Brown's signature season, however, came in 1963, when he rushed for 1,863 yards (133.1 YPG, second best all-time) and averaged a truly amazing 6.4 yards per attempt.
Bronislaw "Bronko" Nagurski (6-2, 225)
Chicago Bears (1930-37, 1943)
All-Time 11 positions: running back, linebacker
All-NFL: 5 times
MVP: n/a
NFL champion: 1932, 1933, 1943
Hometown: Rainy River, Ontario
College: Minnesota
Hall of Fame: 1963 (charter member)
Bronko Nagurski is one of the most intimidating and most versatile performers in football history, and he could play any position on the field if we asked him to do so. He plays outside linebacker on defense and we've have paired him with Jim Brown on offense, which gives the All-Time 11 the most punishing offensive backfield ever assembled. It's hard to imagine a more fearsome ball carrier – an athletic, 225-pound back from an era that produced 200-pound Hall of Fame linemen. His is an oversized, Paul Bunyanesque legend from the North Woods that has continued to grow with time.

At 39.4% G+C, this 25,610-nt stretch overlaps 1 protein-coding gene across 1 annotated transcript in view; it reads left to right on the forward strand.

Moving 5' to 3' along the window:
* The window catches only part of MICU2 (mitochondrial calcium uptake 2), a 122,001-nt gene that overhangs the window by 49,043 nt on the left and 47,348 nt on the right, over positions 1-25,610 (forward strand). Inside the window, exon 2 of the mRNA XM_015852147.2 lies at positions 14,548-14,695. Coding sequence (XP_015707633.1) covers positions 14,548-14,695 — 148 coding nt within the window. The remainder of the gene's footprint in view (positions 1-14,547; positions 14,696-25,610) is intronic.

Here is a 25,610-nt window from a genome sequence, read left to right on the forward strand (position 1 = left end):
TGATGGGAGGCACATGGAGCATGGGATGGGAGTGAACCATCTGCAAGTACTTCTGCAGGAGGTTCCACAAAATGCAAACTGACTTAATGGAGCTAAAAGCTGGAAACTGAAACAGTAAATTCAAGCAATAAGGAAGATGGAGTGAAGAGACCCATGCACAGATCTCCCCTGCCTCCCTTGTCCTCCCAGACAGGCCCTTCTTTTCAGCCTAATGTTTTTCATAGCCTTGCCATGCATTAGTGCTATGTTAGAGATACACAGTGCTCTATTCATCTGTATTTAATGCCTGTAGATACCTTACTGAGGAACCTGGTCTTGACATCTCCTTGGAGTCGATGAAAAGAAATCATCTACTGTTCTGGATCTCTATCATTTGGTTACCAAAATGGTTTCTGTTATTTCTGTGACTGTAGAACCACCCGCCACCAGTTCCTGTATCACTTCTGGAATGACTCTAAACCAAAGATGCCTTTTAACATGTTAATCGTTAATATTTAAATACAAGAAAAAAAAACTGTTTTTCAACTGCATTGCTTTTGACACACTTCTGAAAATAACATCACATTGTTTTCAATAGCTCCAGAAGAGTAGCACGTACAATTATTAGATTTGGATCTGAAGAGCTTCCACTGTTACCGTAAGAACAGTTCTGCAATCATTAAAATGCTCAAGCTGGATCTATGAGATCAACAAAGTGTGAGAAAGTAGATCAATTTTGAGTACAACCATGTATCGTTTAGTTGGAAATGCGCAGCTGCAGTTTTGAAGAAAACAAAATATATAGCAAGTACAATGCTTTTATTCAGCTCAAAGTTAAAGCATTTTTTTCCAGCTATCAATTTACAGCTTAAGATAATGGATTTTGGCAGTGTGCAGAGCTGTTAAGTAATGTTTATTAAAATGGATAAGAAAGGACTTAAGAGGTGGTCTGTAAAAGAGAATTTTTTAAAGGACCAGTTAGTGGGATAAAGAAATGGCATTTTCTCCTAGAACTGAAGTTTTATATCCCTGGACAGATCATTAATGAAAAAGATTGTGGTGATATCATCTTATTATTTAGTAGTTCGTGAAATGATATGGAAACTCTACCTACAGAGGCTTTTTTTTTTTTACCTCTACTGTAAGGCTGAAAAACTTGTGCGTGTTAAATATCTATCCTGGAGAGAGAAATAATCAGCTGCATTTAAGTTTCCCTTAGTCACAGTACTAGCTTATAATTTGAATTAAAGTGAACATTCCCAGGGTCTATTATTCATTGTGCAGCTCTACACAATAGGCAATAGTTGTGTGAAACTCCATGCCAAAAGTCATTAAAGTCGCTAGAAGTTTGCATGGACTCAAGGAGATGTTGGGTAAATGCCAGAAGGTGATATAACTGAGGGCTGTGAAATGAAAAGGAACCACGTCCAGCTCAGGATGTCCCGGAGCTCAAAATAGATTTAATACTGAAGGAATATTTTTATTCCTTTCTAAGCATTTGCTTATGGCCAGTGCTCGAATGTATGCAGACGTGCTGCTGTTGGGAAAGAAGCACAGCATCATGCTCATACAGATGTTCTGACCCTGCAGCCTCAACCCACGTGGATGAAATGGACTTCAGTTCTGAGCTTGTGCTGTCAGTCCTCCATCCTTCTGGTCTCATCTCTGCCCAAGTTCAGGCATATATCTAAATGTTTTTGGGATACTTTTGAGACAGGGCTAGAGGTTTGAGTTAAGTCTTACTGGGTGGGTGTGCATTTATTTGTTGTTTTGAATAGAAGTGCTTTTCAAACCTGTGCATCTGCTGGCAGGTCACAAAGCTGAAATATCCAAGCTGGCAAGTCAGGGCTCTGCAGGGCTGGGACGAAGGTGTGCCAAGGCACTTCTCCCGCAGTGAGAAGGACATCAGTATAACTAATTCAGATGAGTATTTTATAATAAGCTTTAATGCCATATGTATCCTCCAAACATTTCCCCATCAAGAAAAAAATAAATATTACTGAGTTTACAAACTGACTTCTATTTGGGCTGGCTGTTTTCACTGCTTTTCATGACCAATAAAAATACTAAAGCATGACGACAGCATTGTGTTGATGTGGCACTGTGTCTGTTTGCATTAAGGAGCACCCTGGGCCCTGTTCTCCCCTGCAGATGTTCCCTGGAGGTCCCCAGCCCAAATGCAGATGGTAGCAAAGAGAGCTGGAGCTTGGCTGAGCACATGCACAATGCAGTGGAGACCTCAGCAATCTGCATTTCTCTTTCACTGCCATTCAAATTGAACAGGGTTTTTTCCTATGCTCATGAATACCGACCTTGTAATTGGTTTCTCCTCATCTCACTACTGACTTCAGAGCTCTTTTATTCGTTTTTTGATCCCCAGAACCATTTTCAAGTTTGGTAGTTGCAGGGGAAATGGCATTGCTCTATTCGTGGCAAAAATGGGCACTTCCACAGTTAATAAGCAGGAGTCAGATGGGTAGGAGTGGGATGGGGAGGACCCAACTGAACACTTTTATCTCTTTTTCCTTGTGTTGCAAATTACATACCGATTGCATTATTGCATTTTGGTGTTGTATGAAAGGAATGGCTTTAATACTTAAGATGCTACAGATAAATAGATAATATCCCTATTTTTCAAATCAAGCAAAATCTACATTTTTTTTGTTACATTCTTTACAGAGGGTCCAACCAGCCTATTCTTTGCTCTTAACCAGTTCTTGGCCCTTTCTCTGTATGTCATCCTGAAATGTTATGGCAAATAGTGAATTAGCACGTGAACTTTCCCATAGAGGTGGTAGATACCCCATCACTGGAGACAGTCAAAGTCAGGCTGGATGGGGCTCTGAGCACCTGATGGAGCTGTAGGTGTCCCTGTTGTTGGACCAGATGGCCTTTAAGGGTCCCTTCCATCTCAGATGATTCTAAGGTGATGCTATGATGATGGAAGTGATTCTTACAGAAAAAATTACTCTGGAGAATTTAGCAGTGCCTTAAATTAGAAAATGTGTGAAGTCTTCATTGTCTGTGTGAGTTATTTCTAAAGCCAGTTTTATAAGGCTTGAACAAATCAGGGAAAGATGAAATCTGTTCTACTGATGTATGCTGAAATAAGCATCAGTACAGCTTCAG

"Nagurski is the greatest NFL player before 1950, hands down and without question," said Cold, Hard Football Facts contributor Allen Barra.
Famed sportswriter Grantland Rice would agree. Fielding a team of Nagurskis, Rice wrote back in the 1930s, would be "something close to murder and massacre." Sounds like our kind of team.
Statistics from the primitive early era of pro football were not kept well – and even if they were, yards and points were hard to come by. So Nagurski's numbers do not stack up to those of the players who came afterward. But we do know this: His versatility is unmatched in gridiron annals.